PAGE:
Delhi Chief Minister, Arvind Kejriwal, on May 3rd alleged that the media has a conspiracy "to finish off AAP". At a recent event for the launch of a news website, Kejriwal endorsed the idea of public trials of the media.
"Public trials can be done. Say, there are 8-10 fixed places in Delhi where the public comes and it is told such and such channel had shown such a thing and it was false. Such public trials can be started," he said at the event, according to a Firstpost report.
His comments came after the media and several opposition leaders attacked the Law Minister, Jitendra Singh Tomar for possessing a fake law degree. Kejriwal defended him saying, " I have no relation with Tomar nor is he my friend. Why will I save him. As soon as allegations were [were] raised, I wrote to him seeking an explanation."
Kejriwal claimed there is a conspiracy against Tomar and he will continue to defend him.
The Aam Aadmi Party has been under immense scrutiny for their recent rally held at Jantar Mantar. The rally garnered a great deal of attention because of the suicide of a farmer, Gajendra Singh at the event.
The Delhi police have claimed AAP supporters instigated the man to commit this extreme act. They also claim the party tried to delay the postmortem of the farmer. These charges have been refuted by the party, with the District Magistrate Sanjay Kumar saying, " Why would we want to delay the post-mortem? In fact when we reached the hospital, police refused to recognise our authority. They didn't even reveal the name of the farmer to us. I don't know why they are saying this".
Kejriwal and his party have been severely criticised about the event, as they continued the rally even after Gajendra Singh hung himself. For this Kejriwal says, "h ad we announced anything, a stampede could have occurred because of the large crowd," the chief minister said, adding that "police would have saved him if they knew it. When his body was brought down he was living. We should have stopped the programme then".
However, he also claimed that they were unable to see Gajendra Singh from the stage where they sat.
Before the Tomar and Singh incidents, the AAP was in the news due to the Yogendra Yadav and Prashant Bhushan debacle. This is all to say that AAP has had its fair share of media spankings. They have been in the news for more negative stories in the recent past than ever before. Resulting in internal turmoil, disillusioned public and a lack of governance.
Kejriwal blames this on the media. He claims, "a very large section of the media has accepted 'supari' for finishing of AAP". It is rather convenient, that in the midst of all this internal disruption, Kejriwal believes someone has put a hit out on his party.
"J ust as AAP had exposed politicians, we will expose the media. We won't tolerate blackmailing. Media is with corporates but 'janata' is with us. Some media houses are conspiring against AAP," he said .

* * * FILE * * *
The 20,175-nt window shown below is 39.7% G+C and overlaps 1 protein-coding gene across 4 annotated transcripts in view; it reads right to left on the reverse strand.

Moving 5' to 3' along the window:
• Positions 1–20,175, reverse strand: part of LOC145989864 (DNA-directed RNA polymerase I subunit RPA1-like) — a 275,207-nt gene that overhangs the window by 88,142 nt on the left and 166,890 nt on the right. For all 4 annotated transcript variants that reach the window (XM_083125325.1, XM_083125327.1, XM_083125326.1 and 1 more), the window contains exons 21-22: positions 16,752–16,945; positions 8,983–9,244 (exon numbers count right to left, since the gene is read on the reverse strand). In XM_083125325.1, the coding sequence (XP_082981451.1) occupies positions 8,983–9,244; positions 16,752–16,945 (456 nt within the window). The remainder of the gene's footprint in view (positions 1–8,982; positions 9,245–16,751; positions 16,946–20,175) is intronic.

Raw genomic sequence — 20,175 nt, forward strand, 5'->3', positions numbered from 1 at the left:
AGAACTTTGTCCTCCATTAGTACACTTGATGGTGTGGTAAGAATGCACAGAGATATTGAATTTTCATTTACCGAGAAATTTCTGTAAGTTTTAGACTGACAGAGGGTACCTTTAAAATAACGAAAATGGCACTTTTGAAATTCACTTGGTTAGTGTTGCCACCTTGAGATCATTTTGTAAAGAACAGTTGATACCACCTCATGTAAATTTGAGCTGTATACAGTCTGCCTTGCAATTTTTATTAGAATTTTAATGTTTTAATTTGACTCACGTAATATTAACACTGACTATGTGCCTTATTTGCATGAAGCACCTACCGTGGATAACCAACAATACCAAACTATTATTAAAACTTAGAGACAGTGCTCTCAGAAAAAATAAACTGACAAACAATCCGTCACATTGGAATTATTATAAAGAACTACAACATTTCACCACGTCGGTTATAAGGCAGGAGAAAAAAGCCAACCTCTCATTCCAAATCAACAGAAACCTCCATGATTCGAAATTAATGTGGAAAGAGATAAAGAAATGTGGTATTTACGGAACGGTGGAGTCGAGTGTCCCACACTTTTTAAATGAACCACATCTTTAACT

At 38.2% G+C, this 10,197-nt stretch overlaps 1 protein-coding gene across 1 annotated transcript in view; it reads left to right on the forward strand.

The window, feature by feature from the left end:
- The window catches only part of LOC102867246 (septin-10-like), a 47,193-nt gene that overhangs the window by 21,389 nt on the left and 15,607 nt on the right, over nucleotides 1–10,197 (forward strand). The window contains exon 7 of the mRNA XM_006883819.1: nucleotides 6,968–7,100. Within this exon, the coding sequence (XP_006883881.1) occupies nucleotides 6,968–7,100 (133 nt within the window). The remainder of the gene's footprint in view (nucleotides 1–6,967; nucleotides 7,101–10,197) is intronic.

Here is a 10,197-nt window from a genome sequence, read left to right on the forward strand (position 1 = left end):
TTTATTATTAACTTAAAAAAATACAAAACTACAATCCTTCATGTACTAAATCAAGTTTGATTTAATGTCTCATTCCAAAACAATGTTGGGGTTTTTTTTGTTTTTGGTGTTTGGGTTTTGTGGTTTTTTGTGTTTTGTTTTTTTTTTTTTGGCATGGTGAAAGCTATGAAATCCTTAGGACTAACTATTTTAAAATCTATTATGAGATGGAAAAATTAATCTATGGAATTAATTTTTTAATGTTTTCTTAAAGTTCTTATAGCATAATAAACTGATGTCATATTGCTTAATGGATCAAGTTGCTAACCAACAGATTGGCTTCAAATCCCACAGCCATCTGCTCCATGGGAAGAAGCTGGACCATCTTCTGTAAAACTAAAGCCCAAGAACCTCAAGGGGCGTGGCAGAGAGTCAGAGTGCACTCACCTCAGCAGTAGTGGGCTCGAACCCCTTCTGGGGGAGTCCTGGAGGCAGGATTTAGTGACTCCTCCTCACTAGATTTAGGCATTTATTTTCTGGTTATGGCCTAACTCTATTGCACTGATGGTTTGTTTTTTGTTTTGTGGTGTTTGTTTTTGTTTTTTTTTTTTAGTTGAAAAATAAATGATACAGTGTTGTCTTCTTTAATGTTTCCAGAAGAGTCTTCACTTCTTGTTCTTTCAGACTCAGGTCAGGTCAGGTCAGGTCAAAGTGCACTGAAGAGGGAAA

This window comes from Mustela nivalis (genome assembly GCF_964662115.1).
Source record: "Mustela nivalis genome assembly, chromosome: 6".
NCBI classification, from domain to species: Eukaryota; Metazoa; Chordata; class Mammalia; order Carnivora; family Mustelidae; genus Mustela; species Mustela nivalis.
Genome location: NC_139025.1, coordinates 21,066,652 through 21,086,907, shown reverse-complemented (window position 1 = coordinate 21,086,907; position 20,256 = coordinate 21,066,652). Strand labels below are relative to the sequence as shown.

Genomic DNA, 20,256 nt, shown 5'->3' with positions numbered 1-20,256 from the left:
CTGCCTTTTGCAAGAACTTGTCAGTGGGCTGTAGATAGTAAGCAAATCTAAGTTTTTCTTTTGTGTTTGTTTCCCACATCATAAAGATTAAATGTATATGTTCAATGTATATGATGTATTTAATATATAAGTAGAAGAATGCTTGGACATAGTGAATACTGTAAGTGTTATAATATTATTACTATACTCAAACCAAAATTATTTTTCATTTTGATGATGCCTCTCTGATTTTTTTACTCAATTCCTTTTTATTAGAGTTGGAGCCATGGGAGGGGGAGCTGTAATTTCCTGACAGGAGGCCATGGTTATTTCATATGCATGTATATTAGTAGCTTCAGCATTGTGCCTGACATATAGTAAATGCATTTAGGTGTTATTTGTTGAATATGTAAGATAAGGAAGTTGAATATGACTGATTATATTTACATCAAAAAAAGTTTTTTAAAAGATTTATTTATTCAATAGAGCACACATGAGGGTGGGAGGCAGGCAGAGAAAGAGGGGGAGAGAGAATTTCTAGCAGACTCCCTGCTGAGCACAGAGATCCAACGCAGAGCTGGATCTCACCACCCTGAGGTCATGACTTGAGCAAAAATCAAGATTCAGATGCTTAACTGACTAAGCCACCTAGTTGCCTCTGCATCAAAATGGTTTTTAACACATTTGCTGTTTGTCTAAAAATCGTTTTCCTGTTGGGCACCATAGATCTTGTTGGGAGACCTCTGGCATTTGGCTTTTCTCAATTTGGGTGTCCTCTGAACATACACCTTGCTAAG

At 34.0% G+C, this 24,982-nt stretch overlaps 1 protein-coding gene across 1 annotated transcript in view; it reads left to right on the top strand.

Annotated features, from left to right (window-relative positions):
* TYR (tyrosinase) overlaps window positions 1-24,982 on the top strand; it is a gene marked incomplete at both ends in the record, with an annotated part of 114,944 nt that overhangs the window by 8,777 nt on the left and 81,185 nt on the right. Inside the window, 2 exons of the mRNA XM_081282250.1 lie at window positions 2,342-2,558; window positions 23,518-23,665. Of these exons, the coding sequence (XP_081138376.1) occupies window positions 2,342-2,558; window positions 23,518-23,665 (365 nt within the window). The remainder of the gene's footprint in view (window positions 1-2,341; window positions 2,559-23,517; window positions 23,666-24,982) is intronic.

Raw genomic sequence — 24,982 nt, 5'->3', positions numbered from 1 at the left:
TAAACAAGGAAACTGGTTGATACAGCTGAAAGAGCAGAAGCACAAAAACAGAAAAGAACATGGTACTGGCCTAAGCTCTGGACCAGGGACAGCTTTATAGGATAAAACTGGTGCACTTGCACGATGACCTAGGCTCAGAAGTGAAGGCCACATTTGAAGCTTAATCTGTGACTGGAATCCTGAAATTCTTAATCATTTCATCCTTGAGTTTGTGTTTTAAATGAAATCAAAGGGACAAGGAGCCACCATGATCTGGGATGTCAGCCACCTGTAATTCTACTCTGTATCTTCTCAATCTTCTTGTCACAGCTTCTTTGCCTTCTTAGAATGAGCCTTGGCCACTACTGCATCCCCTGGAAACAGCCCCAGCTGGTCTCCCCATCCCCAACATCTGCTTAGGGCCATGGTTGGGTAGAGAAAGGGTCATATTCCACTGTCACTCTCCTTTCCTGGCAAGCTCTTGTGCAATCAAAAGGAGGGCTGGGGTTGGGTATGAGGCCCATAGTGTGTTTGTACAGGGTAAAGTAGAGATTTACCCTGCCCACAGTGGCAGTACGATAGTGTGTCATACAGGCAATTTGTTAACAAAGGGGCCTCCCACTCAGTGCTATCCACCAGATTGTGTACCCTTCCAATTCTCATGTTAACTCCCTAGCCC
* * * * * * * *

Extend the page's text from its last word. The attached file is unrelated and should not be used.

The inconvenient truth
The problem here is, Kejriwal has forgotten the immense support he got from the media during his early days. The AAP would have never reached where it is without the support of the media. Other politicians have quickly picked up on this. BJP spokesperson and member of Press Council of India, Meenakshi Lekhi said, " Just as Delhi's voters are wondering who they have voted for, I am sure the media is also wondering who they have promoted. Those who live by the media will be exposed by the media."
Congress leader Manish Tewari said, " As long as the media kept singing paens of the Aam Aadmi Party, they were very virtuous. The moment they started critique, they have become a devil for Mr Kejriwal and his party. Therefore, Mr Kejriwal should, once and for all, decide whether the media is an angel or a demon and he should not change his stand depending upon the coverage of the day, of his party and the government."
This seems to fall into a pattern with Kejriwal - his inability to take criticism. He hears dissent, he calls it conspiracy. It happened with Yadav and Bhushan, it happened with Anand Kumar, and now it is happening with the media.
In the hands of the public
The Aam Aadmi Party stands as the representative of the public, for the common man, and for the underprivileged. One of its major philosophies is that the public should hold the power. In theory this is a great idea, democracy equals power in the hands of the people. They have the power to elect governments and bring them down.
However, in practice, power to the people can be dangerous. Kejriwal's version of this is heading down the dangerous path. He has mentioned a number of times that the public should take certain decision into their own hands. He has encouraged vigilantism by telling the people to become the police and investigate corruption of their own free will. He has asked the public to become inspectors and spy on police and bureaucrats. He has now asked them to become the judiciary and hold public trials against the media.
He has referred to himself as an anarchist and asked the public to support his dharnas, sit-ins and protests. He has ignored police direction and advised the people to do the same. It is all well and good to fight for something one believes in, however, sending the public down a wayward track will only bring harm to them and lead to disappointment.
Feature image source: The hindu